The Chinese balloon that drifted across US airspace and was shot down 10 days ago has provoked an odd mixture of chuckles and high stakes geopolitics.
The strange apparition in the midwest sky has been a gift to humorists and social media memes. At a time when intelligence agencies spend billions on super-advanced spyware, it was pretty funny that China outsmarted the US using a technology little changed since the Montgolfier brothers launched their aerostatic globe in 1783.
The absurdity has been heightened by the confusing and contradictory statements the US and China have made about the balloon. The Chinese continue to claim, implausibly, that the device was an errant weather balloon, while the US says fragments of the balloon’s wreckage recovered from the ocean prove it was not just searching for clouds.
It is still not clear how much of a risk the balloon posed to US national security or whether China has launched others over different countries. China says the US has a balloon program of its own.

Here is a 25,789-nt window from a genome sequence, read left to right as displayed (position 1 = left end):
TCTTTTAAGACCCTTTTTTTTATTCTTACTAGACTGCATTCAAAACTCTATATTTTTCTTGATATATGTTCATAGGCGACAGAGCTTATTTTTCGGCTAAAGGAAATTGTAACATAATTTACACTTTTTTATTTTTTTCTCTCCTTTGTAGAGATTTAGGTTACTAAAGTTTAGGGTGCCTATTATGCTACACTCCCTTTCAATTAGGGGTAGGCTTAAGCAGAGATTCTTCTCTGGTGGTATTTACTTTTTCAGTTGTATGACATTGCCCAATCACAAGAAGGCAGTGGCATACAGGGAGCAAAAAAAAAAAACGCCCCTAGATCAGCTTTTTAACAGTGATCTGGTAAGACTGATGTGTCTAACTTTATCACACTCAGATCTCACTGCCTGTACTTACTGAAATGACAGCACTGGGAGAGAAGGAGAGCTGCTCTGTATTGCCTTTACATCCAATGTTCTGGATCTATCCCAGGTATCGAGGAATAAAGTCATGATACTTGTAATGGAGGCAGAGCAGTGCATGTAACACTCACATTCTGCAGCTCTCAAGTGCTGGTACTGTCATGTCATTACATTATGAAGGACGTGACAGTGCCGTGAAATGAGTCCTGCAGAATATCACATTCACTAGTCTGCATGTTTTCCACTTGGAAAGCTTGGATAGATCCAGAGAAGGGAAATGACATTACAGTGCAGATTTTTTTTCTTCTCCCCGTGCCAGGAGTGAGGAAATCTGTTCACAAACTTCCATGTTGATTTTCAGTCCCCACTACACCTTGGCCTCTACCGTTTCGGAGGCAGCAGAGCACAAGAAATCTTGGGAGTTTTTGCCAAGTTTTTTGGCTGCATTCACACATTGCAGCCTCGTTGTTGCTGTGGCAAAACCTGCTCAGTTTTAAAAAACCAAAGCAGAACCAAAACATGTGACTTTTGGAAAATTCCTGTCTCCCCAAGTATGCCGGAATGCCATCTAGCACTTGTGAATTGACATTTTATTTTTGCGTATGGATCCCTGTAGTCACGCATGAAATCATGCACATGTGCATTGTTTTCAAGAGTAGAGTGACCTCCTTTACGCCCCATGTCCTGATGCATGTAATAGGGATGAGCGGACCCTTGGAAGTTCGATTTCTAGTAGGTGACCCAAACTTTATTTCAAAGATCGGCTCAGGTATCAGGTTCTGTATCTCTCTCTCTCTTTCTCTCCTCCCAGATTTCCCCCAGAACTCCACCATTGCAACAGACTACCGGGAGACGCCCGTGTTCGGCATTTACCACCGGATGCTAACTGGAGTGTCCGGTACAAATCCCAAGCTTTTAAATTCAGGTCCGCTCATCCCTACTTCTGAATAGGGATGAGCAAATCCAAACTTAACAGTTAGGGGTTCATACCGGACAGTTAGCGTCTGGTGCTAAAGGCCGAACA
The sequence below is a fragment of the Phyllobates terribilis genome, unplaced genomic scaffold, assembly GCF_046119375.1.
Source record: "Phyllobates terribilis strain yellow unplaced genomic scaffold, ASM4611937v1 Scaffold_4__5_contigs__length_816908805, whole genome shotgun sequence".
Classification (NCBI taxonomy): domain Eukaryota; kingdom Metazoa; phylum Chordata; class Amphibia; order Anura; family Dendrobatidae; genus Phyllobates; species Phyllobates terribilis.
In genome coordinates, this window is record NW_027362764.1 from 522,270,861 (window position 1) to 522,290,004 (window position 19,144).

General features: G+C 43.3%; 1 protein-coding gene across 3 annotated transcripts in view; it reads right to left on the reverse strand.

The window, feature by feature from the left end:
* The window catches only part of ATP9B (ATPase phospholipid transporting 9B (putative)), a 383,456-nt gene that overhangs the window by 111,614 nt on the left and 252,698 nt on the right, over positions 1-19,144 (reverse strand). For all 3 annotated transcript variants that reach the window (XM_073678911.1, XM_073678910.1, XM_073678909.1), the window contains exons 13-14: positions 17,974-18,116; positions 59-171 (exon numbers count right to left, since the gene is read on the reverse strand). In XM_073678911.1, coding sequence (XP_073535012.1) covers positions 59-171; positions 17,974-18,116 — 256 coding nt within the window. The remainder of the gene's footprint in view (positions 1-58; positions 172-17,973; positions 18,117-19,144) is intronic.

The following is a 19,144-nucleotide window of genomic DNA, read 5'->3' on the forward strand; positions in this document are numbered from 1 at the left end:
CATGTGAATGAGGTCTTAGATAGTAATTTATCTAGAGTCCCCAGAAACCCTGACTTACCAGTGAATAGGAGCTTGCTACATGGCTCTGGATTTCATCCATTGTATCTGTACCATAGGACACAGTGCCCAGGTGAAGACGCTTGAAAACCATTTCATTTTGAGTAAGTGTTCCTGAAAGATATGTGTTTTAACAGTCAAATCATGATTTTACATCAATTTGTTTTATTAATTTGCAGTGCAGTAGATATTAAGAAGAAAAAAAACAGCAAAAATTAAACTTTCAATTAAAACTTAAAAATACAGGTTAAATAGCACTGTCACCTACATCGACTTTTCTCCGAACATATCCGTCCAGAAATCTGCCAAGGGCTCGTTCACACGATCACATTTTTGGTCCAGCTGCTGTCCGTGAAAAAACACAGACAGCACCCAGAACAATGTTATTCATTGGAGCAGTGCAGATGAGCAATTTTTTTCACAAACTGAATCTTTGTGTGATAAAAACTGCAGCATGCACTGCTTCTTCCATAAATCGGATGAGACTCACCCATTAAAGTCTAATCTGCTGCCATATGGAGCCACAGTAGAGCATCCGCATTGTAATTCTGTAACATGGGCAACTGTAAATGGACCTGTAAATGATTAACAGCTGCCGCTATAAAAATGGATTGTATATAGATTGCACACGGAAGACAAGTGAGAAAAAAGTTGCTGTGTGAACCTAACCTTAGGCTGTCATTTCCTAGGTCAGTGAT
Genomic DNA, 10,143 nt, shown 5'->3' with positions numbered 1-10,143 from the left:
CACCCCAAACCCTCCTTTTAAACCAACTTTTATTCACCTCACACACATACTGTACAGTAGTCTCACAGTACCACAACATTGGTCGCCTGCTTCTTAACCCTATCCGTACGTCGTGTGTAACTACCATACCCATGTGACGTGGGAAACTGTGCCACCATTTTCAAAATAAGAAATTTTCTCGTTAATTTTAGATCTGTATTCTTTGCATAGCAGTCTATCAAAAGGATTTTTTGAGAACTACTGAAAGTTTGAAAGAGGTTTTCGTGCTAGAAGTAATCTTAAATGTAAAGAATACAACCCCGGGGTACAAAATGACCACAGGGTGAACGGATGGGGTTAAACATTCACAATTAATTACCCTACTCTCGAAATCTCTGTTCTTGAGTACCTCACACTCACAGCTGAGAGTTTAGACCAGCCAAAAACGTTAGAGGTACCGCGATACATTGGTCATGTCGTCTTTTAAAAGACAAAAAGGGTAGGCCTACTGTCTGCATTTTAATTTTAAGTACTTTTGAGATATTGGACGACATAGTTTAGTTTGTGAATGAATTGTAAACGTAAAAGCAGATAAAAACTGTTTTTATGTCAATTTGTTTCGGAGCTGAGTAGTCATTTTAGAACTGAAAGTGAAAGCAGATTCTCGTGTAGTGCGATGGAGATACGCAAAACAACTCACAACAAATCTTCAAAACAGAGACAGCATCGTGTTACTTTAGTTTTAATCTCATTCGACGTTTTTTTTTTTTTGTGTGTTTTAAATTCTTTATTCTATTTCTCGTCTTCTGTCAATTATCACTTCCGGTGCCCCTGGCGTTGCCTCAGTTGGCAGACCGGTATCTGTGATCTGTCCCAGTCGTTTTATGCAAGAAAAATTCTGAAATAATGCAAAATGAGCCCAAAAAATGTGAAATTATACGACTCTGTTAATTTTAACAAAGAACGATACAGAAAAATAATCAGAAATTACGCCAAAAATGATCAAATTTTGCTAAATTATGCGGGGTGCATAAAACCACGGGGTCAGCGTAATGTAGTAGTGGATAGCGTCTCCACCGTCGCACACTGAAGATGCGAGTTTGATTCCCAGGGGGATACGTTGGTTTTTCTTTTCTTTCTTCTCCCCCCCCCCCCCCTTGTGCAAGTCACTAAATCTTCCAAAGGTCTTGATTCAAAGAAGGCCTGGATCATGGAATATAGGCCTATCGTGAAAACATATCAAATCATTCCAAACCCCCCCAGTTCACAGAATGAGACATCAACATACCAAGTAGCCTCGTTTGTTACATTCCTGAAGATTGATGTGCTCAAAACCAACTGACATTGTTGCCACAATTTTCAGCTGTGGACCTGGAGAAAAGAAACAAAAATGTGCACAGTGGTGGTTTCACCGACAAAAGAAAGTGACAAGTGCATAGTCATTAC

However, the diplomatic consequences are already clear. The incident is threatening to cut short the small but significant improvement in China’s relations with the US and Australia that has built up steam in the past half year.
After China’s relations with the West collapsed during the Trump administration, President Xi Jinping has recently tried to mend fences, holding one-on-one meetings with President Joe Biden and Prime Minister Anthony Albanese at the G20 in Bali last November.
Foreign Minister Penny Wong followed up with a visit to Beijing, and China has started to wind back the trade sanctions it petulantly imposed on Australia in 2020.
The Chinese balloon hovering over the US heartland, however, reignited anti-Chinese feeling in the US and reversed the signs of rapprochement.